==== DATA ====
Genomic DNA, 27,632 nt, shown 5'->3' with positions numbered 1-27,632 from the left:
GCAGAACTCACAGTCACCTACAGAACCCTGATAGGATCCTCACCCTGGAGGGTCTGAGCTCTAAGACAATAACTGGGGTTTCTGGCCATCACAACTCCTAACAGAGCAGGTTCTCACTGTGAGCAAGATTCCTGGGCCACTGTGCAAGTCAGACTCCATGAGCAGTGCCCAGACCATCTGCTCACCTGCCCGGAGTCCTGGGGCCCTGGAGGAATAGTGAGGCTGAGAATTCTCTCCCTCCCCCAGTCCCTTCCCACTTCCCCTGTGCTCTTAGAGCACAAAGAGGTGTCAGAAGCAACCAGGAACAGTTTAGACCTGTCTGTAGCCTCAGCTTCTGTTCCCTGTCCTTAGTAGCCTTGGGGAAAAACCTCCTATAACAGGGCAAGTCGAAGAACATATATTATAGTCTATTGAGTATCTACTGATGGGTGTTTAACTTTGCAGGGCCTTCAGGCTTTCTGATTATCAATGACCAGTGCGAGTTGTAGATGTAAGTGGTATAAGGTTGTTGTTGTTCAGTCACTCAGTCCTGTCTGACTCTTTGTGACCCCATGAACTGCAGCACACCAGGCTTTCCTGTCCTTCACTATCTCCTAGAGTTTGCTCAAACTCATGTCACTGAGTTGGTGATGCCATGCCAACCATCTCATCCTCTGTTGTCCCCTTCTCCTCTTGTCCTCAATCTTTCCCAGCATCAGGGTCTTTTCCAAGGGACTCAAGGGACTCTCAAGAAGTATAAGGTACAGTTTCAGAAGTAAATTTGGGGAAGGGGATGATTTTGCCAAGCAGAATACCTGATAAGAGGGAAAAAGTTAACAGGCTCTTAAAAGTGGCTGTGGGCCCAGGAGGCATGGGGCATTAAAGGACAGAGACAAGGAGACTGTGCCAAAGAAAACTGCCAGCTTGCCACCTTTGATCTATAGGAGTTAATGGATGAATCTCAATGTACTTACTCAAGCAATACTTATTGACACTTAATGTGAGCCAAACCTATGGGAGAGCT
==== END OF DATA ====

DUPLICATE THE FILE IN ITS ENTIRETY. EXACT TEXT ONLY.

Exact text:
Genomic DNA, 27,632 nt, shown 5'->3' with positions numbered 1-27,632 from the left:
GCAGAACTCACAGTCACCTACAGAACCCTGATAGGATCCTCACCCTGGAGGGTCTGAGCTCTAAGACAATAACTGGGGTTTCTGGCCATCACAACTCCTAACAGAGCAGGTTCTCACTGTGAGCAAGATTCCTGGGCCACTGTGCAAGTCAGACTCCATGAGCAGTGCCCAGACCATCTGCTCACCTGCCCGGAGTCCTGGGGCCCTGGAGGAATAGTGAGGCTGAGAATTCTCTCCCTCCCCCAGTCCCTTCCCACTTCCCCTGTGCTCTTAGAGCACAAAGAGGTGTCAGAAGCAACCAGGAACAGTTTAGACCTGTCTGTAGCCTCAGCTTCTGTTCCCTGTCCTTAGTAGCCTTGGGGAAAAACCTCCTATAACAGGGCAAGTCGAAGAACATATATTATAGTCTATTGAGTATCTACTGATGGGTGTTTAACTTTGCAGGGCCTTCAGGCTTTCTGATTATCAATGACCAGTGCGAGTTGTAGATGTAAGTGGTATAAGGTTGTTGTTGTTCAGTCACTCAGTCCTGTCTGACTCTTTGTGACCCCATGAACTGCAGCACACCAGGCTTTCCTGTCCTTCACTATCTCCTAGAGTTTGCTCAAACTCATGTCACTGAGTTGGTGATGCCATGCCAACCATCTCATCCTCTGTTGTCCCCTTCTCCTCTTGTCCTCAATCTTTCCCAGCATCAGGGTCTTTTCCAAGGGACTCAAGGGACTCTCAAGAAGTATAAGGTACAGTTTCAGAAGTAAATTTGGGGAAGGGGATGATTTTGCCAAGCAGAATACCTGATAAGAGGGAAAAAGTTAACAGGCTCTTAAAAGTGGCTGTGGGCCCAGGAGGCATGGGGCATTAAAGGACAGAGACAAGGAGACTGTGCCAAAGAAAACTGCCAGCTTGCCACCTTTGATCTATAGGAGTTAATGGATGAATCTCAATGTACTTACTCAAGCAATACTTATTGACACTTAATGTGAGCCAAACCTATGGGAGAGCT